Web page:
Anyways, please add this. It will greatly improve the authenticity of the game and the tactics that are used.

  5. #5

    CSA Sergeant

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    +1 to the OP........GREAT IDEA

  6. #6

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    The OP is much closer to actual Civil War combat than is the current system. As everyone knows, by the time of the Civil War the bayonet charge ala' Napoleon was a thing of the past, usually a charge would only go in when there was some indication that the enemy was breaking, and even then American soldiers preffered to club their muskets. BUT....here's the twist, this is a game, and there has to be some way for a numerically inferior force to win. The above system does not allow for that.
    ''I'm here to play an American Civil War era combat game, not Call of Duty with muskets.''.

  7. #7
    Mark L. E. E. Smith's Avatar
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    Quote Originally Posted by Sox View Post
    BUT....here's the twist, this is a game, and there has to be some way for a numerically inferior force to win. The above system does not allow for that.
    The idea is that if the smaller side is defending, to fall back and thin out the larger force with fire. Keep in mind that for the suppression radius to work, the advancing force would need to coherently move forward maintaining their "in formation" status - likely at the quicktime. This would give opportunity to fire on the advance which would generally be out in the open (and would likely need to form in the open) - it would be hard to use cover and advance in formation - causing enough casualties for the suppression to be on the advancers who themselves would then need to fall back. There's currently no incentive to fall back, and would rid the "only going forward, cos we can't find reverse" mentality that has spilt over from other fps games. The advantage would be with the defender (as it should be), which is the flipside of what's going on now.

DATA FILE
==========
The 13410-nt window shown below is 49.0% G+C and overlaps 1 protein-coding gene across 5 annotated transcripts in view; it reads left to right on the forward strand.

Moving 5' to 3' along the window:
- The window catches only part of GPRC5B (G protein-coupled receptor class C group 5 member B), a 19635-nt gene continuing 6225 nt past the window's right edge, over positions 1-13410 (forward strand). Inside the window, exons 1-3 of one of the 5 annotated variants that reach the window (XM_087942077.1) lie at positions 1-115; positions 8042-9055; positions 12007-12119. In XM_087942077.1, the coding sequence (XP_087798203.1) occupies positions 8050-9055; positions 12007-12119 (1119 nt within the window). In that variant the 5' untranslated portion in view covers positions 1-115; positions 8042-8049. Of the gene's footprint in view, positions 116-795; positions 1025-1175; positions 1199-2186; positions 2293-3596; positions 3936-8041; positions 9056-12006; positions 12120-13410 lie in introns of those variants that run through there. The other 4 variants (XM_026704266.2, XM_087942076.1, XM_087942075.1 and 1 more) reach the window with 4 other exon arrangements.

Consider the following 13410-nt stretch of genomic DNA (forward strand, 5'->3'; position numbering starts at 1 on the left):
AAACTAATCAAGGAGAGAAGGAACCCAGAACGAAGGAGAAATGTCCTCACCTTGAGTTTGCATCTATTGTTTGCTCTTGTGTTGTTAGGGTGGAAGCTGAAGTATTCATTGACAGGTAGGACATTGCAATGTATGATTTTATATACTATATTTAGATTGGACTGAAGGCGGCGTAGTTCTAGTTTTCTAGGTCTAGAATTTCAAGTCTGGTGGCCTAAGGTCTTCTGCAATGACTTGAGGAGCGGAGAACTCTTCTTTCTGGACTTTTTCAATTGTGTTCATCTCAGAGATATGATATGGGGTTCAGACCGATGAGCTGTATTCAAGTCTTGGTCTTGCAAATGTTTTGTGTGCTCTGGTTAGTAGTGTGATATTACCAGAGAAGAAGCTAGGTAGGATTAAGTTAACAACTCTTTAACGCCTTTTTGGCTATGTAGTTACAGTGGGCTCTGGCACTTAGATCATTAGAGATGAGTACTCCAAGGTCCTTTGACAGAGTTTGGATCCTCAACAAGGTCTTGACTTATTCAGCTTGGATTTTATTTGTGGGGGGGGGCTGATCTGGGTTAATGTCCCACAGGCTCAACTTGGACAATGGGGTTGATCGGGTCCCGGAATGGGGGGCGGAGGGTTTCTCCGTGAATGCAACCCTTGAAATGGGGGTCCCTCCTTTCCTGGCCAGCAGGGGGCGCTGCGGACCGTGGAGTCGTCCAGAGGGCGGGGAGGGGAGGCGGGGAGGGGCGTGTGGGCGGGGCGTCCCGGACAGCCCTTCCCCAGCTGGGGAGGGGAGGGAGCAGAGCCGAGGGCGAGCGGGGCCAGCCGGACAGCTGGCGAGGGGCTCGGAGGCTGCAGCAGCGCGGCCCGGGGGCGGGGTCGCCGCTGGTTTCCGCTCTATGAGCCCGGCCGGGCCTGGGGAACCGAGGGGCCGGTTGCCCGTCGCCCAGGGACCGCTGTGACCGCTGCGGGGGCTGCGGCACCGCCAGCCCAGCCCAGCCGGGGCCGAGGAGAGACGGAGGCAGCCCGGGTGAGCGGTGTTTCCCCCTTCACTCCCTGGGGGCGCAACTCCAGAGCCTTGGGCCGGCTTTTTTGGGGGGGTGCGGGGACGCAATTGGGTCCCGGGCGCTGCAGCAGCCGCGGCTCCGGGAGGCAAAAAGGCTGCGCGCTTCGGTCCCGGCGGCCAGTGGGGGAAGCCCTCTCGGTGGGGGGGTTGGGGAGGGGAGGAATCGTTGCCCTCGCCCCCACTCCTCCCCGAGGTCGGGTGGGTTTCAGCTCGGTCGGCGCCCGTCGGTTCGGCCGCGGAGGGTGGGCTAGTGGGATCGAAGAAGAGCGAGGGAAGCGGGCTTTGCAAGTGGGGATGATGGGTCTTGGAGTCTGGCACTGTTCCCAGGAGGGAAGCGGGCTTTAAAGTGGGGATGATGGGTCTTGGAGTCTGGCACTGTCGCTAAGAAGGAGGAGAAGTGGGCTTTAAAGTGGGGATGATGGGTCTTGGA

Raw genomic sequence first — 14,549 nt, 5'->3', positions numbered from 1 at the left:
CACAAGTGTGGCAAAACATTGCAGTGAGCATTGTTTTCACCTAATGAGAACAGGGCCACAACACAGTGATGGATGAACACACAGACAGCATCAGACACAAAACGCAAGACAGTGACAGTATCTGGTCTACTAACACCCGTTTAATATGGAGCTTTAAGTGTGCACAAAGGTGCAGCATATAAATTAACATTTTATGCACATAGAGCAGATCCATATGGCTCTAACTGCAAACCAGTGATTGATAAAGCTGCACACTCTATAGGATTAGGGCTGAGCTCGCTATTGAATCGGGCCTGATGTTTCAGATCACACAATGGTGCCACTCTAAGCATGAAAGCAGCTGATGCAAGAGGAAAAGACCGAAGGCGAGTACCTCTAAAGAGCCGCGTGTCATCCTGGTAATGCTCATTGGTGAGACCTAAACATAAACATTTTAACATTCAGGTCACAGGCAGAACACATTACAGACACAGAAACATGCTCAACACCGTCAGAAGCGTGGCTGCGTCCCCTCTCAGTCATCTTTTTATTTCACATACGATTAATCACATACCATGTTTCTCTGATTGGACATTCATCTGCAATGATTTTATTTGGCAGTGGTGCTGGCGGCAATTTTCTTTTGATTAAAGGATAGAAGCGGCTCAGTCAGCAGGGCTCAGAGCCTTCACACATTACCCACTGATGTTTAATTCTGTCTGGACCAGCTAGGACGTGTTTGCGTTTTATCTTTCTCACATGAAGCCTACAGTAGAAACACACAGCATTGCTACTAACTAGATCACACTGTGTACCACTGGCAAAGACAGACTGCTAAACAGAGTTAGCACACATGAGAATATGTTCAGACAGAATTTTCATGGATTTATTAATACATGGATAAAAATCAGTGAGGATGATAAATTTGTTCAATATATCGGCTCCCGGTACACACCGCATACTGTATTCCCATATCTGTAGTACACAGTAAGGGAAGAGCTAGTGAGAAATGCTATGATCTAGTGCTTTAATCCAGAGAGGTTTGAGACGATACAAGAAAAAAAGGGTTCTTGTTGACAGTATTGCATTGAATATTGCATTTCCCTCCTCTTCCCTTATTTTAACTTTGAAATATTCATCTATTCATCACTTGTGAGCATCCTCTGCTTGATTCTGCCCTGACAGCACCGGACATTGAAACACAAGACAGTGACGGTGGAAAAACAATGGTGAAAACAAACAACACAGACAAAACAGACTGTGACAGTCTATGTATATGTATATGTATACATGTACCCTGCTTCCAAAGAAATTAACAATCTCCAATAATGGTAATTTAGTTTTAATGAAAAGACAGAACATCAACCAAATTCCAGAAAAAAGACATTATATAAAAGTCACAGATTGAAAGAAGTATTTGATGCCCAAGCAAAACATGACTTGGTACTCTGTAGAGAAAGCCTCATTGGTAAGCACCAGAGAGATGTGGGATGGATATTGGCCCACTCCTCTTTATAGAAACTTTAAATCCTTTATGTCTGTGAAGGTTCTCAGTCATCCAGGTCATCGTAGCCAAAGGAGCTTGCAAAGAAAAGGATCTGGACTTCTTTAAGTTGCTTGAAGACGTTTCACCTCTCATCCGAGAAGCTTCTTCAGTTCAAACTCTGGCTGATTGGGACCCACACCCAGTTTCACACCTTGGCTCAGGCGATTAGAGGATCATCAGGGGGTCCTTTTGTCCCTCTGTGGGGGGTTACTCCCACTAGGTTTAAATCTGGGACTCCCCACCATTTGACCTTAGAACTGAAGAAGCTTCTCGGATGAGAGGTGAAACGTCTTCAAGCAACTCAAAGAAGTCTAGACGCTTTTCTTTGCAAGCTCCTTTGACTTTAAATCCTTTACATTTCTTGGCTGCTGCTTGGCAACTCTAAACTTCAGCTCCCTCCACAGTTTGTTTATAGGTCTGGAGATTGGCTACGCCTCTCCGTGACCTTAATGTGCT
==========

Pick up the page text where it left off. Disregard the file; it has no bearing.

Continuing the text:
To dislodge a numerically greater organised force would require either firing from superior cover, or splitting and flanking to enfilade until the enemy is whittled down enough to push off their point.

    Quote Originally Posted by Poorlaggedman View Post
    The problem with meelee is it doesn't represent real life in that the bayonet was a weapon of fear. Meelee in a Civil War game should be an exquisite and relatively rare occurrence (at least compared to now).
    Equipping the bayo could be a way to enhance the radius (perhaps allowing a slightly smaller organised force to push a larger unprepared force back?), reducing it's role to just that - primarily one of fear.

  8. #8
    Quote Originally Posted by Sox View Post
    The OP is much closer to actual Civil War combat than is the current system. As everyone knows, by the time of the Civil War the bayonet charge ala' Napoleon was a thing of the past, usually a charge would only go in when there was some indication that the enemy was breaking, and even then American soldiers preffered to club their muskets. BUT....here's the twist, this is a game, and there has to be some way for a numerically inferior force to win. The above system does not allow for that.